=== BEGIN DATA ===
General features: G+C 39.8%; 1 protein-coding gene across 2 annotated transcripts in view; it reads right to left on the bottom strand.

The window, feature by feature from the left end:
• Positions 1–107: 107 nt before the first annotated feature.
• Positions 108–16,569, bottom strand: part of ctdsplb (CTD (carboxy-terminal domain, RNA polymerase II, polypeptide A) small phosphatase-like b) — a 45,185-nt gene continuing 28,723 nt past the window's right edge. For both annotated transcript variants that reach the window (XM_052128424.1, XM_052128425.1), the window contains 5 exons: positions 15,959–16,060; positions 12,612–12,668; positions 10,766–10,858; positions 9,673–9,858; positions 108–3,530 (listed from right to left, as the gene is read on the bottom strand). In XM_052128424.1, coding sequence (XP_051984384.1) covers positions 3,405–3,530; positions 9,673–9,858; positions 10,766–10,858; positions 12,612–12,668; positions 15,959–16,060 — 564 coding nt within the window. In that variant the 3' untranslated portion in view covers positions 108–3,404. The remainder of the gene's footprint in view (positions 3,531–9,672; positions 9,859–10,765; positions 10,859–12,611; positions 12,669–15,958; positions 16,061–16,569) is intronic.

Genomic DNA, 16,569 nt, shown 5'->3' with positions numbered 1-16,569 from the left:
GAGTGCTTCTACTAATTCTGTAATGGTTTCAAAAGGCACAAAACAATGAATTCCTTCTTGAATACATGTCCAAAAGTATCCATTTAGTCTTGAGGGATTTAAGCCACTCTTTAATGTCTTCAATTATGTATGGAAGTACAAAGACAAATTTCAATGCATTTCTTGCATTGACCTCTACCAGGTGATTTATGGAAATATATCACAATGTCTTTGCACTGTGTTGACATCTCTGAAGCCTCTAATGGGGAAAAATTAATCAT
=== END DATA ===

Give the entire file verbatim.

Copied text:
General features: G+C 39.8%; 1 protein-coding gene across 2 annotated transcripts in view; it reads right to left on the bottom strand.

The window, feature by feature from the left end:
• Positions 1–107: 107 nt before the first annotated feature.
• Positions 108–16,569, bottom strand: part of ctdsplb (CTD (carboxy-terminal domain, RNA polymerase II, polypeptide A) small phosphatase-like b) — a 45,185-nt gene continuing 28,723 nt past the window's right edge. For both annotated transcript variants that reach the window (XM_052128424.1, XM_052128425.1), the window contains 5 exons: positions 15,959–16,060; positions 12,612–12,668; positions 10,766–10,858; positions 9,673–9,858; positions 108–3,530 (listed from right to left, as the gene is read on the bottom strand). In XM_052128424.1, coding sequence (XP_051984384.1) covers positions 3,405–3,530; positions 9,673–9,858; positions 10,766–10,858; positions 12,612–12,668; positions 15,959–16,060 — 564 coding nt within the window. In that variant the 3' untranslated portion in view covers positions 108–3,404. The remainder of the gene's footprint in view (positions 3,531–9,672; positions 9,859–10,765; positions 10,859–12,611; positions 12,669–15,958; positions 16,061–16,569) is intronic.

Genomic DNA, 16,569 nt, shown 5'->3' with positions numbered 1-16,569 from the left:
GAGTGCTTCTACTAATTCTGTAATGGTTTCAAAAGGCACAAAACAATGAATTCCTTCTTGAATACATGTCCAAAAGTATCCATTTAGTCTTGAGGGATTTAAGCCACTCTTTAATGTCTTCAATTATGTATGGAAGTACAAAGACAAATTTCAATGCATTTCTTGCATTGACCTCTACCAGGTGATTTATGGAAATATATCACAATGTCTTTGCACTGTGTTGACATCTCTGAAGCCTCTAATGGGGAAAAATTAATCAT